Humaneness at the edge of life

How should one talk with young people about the Holocaust?

[Editor's note: Russia's unprovoked and criminal war against Ukraine suspended the regular work of many organizations, reorienting their efforts. So it is with the Ukrainian Jewish Encounter. In the coming weeks, we will run interviews and articles done before the beginning of the war, which reflect the myriad of interests undertaken by Ukrainian journalists, scholars and writers.] 

Originally appeared in Ukrainian 15 December 2021

How should one talk with young people about the Holocaust? How does one work with historical memory, so that it does not turn into an abstraction? How does one recount the tragedy, so that notes of optimism and shades of hope can be felt through grief? The project "Humaneness at the Edge of Life," which was launched by the civic organization Hillel, provides some answers to these questions.

The Hillel Center in western Ukraine is the regional representation of the largest Jewish youth organization in the world. It deals with the conservation of the Jewish heritage, acquaints young people with the history, culture, and traditions of the Jewish people, and fosters the intellectual and spiritual formation of the new generation of Jews. One of the directions of the work being done by Hillel is preserving the memory of the Holocaust.

In 2021 Hillel Lviv organized the project "Humaneness at the Edge of Life" around this theme. To this end, it produced a series of short feature films based on real stories about assistance that was rendered to Jews and their rescue in Ukraine's western region. The project's online launch took place on 21 November 2021 at the Territory of Terror Memorial Museum of Totalitarian Regimes.

The film initiative developed out of a theatrical one. In 2019 a program called Eyewitness Theater was staged in five Ukrainian cities, featuring Holocaust survivors talking to young people about their experiences. During that year, work was underway to stage a production based on these stories, which would bring together the participants of these events and young people on the same stage. The project's success gave rise to the idea to continue this work in a film format.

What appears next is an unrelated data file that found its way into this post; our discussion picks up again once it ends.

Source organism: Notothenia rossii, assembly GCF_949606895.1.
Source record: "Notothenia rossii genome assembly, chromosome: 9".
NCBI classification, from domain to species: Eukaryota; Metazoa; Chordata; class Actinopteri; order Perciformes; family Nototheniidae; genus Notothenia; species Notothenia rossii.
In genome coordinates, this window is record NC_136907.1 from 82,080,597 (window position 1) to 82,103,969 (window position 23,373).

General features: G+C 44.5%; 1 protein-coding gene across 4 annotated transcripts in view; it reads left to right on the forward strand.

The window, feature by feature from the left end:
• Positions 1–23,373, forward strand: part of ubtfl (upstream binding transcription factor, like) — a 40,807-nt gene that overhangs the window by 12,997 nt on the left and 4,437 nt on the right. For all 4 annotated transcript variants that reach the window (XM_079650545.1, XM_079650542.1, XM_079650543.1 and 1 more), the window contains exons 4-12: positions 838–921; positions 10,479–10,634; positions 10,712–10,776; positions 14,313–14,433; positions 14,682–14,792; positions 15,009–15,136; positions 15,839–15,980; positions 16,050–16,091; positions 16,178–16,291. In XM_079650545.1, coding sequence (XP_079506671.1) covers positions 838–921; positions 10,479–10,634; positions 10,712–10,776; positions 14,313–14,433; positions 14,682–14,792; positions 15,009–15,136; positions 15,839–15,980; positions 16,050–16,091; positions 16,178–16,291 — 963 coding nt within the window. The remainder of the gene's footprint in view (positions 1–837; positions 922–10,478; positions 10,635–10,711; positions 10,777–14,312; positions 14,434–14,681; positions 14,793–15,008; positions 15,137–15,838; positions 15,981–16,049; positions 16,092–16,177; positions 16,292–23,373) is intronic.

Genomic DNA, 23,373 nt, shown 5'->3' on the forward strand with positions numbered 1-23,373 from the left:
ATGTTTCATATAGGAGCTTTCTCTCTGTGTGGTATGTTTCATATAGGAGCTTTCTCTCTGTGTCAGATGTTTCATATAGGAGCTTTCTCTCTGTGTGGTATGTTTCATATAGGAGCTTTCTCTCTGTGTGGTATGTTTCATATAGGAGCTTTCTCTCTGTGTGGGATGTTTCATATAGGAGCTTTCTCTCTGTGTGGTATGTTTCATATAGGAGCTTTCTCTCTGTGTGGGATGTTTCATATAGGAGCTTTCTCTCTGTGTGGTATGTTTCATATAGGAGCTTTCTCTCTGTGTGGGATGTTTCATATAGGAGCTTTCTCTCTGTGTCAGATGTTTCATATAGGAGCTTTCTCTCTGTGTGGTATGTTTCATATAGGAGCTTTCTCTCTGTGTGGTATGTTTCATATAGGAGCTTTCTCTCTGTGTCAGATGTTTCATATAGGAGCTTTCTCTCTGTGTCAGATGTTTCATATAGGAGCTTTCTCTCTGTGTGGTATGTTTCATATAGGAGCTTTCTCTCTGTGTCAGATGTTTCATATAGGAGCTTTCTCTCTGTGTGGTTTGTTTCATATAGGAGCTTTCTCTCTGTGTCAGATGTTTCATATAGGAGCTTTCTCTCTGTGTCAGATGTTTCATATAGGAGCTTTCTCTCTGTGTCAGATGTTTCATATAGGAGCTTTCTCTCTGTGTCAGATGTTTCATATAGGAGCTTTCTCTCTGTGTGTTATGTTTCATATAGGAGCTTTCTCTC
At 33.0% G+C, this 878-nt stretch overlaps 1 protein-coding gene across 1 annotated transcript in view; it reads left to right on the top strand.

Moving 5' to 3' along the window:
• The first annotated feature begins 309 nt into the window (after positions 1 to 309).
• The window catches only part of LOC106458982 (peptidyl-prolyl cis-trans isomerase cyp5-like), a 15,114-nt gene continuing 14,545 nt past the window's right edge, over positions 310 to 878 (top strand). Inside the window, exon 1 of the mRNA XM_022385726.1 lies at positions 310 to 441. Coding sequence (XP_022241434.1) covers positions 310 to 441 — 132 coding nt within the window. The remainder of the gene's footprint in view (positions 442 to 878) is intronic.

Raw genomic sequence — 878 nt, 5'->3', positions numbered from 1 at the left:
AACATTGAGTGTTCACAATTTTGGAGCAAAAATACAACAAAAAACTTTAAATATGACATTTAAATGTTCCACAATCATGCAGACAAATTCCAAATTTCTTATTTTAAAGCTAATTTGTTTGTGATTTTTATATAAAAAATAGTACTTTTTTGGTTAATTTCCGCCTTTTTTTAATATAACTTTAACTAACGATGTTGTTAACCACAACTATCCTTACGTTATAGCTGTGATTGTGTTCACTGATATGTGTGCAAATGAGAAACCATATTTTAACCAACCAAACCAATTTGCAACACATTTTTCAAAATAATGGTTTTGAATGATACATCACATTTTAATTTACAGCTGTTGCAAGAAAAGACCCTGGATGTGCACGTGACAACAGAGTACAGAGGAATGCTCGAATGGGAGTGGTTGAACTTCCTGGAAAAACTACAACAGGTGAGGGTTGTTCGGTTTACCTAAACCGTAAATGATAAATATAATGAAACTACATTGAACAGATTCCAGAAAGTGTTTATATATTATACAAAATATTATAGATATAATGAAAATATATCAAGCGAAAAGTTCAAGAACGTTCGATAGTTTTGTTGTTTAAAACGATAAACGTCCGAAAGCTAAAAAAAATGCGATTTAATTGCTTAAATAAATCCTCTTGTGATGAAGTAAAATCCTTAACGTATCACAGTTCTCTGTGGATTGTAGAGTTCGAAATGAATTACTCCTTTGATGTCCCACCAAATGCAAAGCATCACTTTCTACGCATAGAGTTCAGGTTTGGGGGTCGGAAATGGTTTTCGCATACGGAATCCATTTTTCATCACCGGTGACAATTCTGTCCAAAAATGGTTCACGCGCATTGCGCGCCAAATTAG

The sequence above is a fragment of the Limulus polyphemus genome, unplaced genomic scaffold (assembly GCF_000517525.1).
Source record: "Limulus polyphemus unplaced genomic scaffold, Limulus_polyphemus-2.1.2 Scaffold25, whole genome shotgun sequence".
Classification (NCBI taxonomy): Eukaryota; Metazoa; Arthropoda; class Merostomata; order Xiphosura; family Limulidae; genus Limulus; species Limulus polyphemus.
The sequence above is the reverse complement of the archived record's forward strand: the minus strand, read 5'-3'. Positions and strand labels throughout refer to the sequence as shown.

The Holocaust is a complex and painful topic. On the one hand, the memory of one of the most horrific tragedies in modern history is not in doubt. On the other, not everyone wants to take part in events dedicated to the Shoah, as the Holocaust is known in Hebrew, especially because of the psychological distress connected with this topic. This is precisely why the idea came about to focus on the rays of light that broke through the darkness of the disaster, in other words, on stories of rescue.

What prompts a person in a stressful and utterly unexpected situation to make a moral choice? Why do people, risking their wellbeing and their lives as well as the lives of others, nevertheless offer help in the form of rescue, not just to their old friends but people with whom they are barely acquainted or total strangers? Why does the opposite happen when closest relatives refuse to help? Can we judge those for whom choice became a question of life and death?